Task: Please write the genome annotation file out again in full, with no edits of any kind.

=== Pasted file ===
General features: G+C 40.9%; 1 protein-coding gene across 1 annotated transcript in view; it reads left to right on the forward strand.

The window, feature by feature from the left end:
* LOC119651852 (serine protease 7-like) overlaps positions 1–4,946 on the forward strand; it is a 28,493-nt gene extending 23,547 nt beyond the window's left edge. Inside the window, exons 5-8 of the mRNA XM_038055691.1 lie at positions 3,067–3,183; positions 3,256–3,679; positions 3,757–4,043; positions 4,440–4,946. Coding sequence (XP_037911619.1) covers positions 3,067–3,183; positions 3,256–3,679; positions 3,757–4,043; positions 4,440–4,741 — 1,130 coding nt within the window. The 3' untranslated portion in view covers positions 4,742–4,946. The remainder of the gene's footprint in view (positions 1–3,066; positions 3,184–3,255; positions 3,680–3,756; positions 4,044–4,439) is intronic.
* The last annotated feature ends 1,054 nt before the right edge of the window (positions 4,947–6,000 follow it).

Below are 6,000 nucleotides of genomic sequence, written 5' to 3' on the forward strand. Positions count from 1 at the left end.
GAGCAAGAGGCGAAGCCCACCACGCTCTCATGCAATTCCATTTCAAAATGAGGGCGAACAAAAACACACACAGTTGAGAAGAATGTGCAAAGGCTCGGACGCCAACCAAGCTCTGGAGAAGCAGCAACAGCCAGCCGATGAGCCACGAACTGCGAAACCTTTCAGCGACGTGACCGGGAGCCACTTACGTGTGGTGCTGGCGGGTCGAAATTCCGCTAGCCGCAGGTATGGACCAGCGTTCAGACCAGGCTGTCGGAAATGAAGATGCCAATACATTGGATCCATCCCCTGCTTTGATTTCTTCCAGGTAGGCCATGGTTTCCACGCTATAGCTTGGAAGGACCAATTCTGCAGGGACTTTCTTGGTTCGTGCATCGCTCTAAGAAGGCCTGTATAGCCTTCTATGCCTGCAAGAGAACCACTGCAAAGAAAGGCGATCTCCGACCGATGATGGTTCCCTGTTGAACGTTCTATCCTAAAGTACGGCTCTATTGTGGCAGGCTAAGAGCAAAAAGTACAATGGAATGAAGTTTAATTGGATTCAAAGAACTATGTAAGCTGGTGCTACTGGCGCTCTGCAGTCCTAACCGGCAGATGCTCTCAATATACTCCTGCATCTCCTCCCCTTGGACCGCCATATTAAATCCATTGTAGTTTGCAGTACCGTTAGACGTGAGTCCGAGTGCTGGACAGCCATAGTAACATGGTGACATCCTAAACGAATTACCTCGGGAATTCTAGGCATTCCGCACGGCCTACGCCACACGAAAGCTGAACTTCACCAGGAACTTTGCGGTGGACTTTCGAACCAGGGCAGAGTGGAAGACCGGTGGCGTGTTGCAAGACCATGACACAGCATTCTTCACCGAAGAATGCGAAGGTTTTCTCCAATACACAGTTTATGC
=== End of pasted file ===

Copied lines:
General features: G+C 40.9%; 1 protein-coding gene across 1 annotated transcript in view; it reads left to right on the forward strand.

The window, feature by feature from the left end:
* LOC119651852 (serine protease 7-like) overlaps positions 1–4,946 on the forward strand; it is a 28,493-nt gene extending 23,547 nt beyond the window's left edge. Inside the window, exons 5-8 of the mRNA XM_038055691.1 lie at positions 3,067–3,183; positions 3,256–3,679; positions 3,757–4,043; positions 4,440–4,946. Coding sequence (XP_037911619.1) covers positions 3,067–3,183; positions 3,256–3,679; positions 3,757–4,043; positions 4,440–4,741 — 1,130 coding nt within the window. The 3' untranslated portion in view covers positions 4,742–4,946. The remainder of the gene's footprint in view (positions 1–3,066; positions 3,184–3,255; positions 3,680–3,756; positions 4,044–4,439) is intronic.
* The last annotated feature ends 1,054 nt before the right edge of the window (positions 4,947–6,000 follow it).

Below are 6,000 nucleotides of genomic sequence, written 5' to 3' on the forward strand. Positions count from 1 at the left end.
GAGCAAGAGGCGAAGCCCACCACGCTCTCATGCAATTCCATTTCAAAATGAGGGCGAACAAAAACACACACAGTTGAGAAGAATGTGCAAAGGCTCGGACGCCAACCAAGCTCTGGAGAAGCAGCAACAGCCAGCCGATGAGCCACGAACTGCGAAACCTTTCAGCGACGTGACCGGGAGCCACTTACGTGTGGTGCTGGCGGGTCGAAATTCCGCTAGCCGCAGGTATGGACCAGCGTTCAGACCAGGCTGTCGGAAATGAAGATGCCAATACATTGGATCCATCCCCTGCTTTGATTTCTTCCAGGTAGGCCATGGTTTCCACGCTATAGCTTGGAAGGACCAATTCTGCAGGGACTTTCTTGGTTCGTGCATCGCTCTAAGAAGGCCTGTATAGCCTTCTATGCCTGCAAGAGAACCACTGCAAAGAAAGGCGATCTCCGACCGATGATGGTTCCCTGTTGAACGTTCTATCCTAAAGTACGGCTCTATTGTGGCAGGCTAAGAGCAAAAAGTACAATGGAATGAAGTTTAATTGGATTCAAAGAACTATGTAAGCTGGTGCTACTGGCGCTCTGCAGTCCTAACCGGCAGATGCTCTCAATATACTCCTGCATCTCCTCCCCTTGGACCGCCATATTAAATCCATTGTAGTTTGCAGTACCGTTAGACGTGAGTCCGAGTGCTGGACAGCCATAGTAACATGGTGACATCCTAAACGAATTACCTCGGGAATTCTAGGCATTCCGCACGGCCTACGCCACACGAAAGCTGAACTTCACCAGGAACTTTGCGGTGGACTTTCGAACCAGGGCAGAGTGGAAGACCGGTGGCGTGTTGCAAGACCATGACACAGCATTCTTCACCGAAGAATGCGAAGGTTTTCTCCAATACACAGTTTATGC